In the past decade, our preoccupation with food reached a new extreme. We spent more time watching the Food Network and more money dining out. We bought a lot of …

Artwork by the Walrus Art Department

In the past decade, our preoccupation with food reached a new extreme. We spent more time watching the Food Network and more money dining out. We bought a lot of pretty cookbooks but spent less time cooking. At least for the middle and upper classes, cooking became a form of entertainment and a status symbol—or, to put it in Roman terms, our bread became a circus. No ingredient embodied this phenomenon more than foie gras, the $175-a-kilogram luxury item that became popular on restaurant menus high and low, slathered on burgers for Bay Street suits at Toronto’s Bymark and ceremoniously slopped out of a can by chef terrible Martin Picard at Au Pied de Cochon in Montreal.

Even the process of making foie gras has a Late Empire flair: ducks and geese are force fed grain until their livers become fatty and enlarged by a factor of more than ten. The manner in which Picard and his tattooed crew put the stuff on nearly everything (perhaps sending a few people to the emergency room earlier than fate had planned), along with the adulation this invoked at the Food Network and The New York Times Magazine, put me in mind of the Rome described by Livy two millennia earlier, when banquets became increasingly lavish, and “the cook, whom the ancients regarded and treated as the lowest menial, was rising in value, and what had been a servile office came to be looked upon as fine art.”

In the fall of 2006, I drove to Quebec to investigate the production of foie gras. At a farm about an hour from the Vermont border, I watched a man in a white lab coat feed ducks yellow corn mush squeezed out of a metal pipe. It sounded like a gas pump when he pulled the trigger. The birds sat caged, row upon row, in a massive barn. I was surprised to learn that their livers had been sold with equal opportunity to the country’s highest-end chefs and to Costco (the world’s seventh-largest retailer). A year earlier, the warehouse chain sold 63 million hot dog and soda combos at $1.50 a pop.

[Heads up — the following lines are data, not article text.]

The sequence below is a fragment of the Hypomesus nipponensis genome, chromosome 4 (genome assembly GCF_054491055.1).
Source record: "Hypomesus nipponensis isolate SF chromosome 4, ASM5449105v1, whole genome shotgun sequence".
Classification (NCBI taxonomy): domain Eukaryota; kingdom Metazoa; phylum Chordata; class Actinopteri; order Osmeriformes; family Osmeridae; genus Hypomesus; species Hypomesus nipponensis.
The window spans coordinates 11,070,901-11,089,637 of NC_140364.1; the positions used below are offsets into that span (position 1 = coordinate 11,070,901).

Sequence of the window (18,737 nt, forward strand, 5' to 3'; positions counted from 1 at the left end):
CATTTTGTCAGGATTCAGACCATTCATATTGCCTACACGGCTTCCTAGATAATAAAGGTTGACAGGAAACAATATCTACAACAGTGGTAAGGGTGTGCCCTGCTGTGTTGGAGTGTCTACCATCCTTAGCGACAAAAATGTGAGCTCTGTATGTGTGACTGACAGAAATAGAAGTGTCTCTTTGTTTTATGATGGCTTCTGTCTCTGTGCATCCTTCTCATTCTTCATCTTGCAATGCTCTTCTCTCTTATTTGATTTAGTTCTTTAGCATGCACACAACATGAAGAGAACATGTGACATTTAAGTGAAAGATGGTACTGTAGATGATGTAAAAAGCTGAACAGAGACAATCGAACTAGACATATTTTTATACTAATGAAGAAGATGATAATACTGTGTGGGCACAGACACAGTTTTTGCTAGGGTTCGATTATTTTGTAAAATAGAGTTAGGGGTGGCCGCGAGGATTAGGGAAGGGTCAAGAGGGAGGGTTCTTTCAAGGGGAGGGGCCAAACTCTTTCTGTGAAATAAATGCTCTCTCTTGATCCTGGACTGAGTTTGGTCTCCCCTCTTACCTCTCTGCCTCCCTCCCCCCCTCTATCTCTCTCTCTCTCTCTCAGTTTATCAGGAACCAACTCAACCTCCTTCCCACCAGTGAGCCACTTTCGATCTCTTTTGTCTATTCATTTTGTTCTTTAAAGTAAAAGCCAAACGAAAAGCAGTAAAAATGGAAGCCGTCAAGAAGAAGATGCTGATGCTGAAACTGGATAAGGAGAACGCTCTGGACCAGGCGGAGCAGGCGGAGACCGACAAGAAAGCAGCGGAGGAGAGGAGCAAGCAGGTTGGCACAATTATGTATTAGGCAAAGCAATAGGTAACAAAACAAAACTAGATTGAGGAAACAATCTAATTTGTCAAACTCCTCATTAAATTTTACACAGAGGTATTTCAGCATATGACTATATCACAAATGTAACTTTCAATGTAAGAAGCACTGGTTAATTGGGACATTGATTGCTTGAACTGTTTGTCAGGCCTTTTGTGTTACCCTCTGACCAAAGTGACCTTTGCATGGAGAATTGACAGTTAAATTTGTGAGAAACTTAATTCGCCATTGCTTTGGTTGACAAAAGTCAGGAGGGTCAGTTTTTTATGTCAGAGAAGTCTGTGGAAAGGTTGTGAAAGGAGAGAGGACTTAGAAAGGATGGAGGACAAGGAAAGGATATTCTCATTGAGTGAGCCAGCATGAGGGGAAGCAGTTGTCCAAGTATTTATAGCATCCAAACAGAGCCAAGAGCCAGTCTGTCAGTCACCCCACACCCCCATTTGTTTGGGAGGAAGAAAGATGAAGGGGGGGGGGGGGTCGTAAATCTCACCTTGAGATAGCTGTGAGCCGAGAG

That’s the thing about food: it both levels the playing field and reinforces hierarchies. Luxuries like foie gras may seem the height of exclusivity, but they are far more attainable than the Joneses’ extra-bedroomed house, or the Smiths’ shiny new car. While much ink has been spilled over the growing income inequality in North America (most egregiously in the United States, but here in Canada as well), less has been said about the increasingly egalitarian nature of consumerism. Lattes at Tim Hortons and McDonald’s appeal to high- and low-income earners alike.

As foie gras gained popularity, the voices of PETA (People for the Ethical Treatment of Animals) and other aggrieved activists grew louder and more shrill. Surreptitiously filmed videos of force-fed ducks panting and labouring in their crates appeared on YouTube. The protests resulted in bans against the sale or production of the fatty livers in cities (most famously Chicago), states (California), and entire countries (Israel). Even Costco succumbed, announcing in 2009 that it would pull foie gras from its US shelves.

We all have to eat, but we don’t all have to eat the same food. And, as anthropologists know, the foods we choose to eat have always been an integral part of our tribal identities. The growing number of vegans and vegetarians in North America—along with those who eschew foie gras—recall the early Christians of Roman times, who sought to distinguish themselves from a prevailing culture of materialism by repudiating animal sacrifice. And so the pendulum swings again. The way we eat may change, but our food choices will always define us.

Sasha Chapman
Sasha Chapman is a Knight Science Journalism Fellow at MIT, and was previously a senior editor at The Walrus.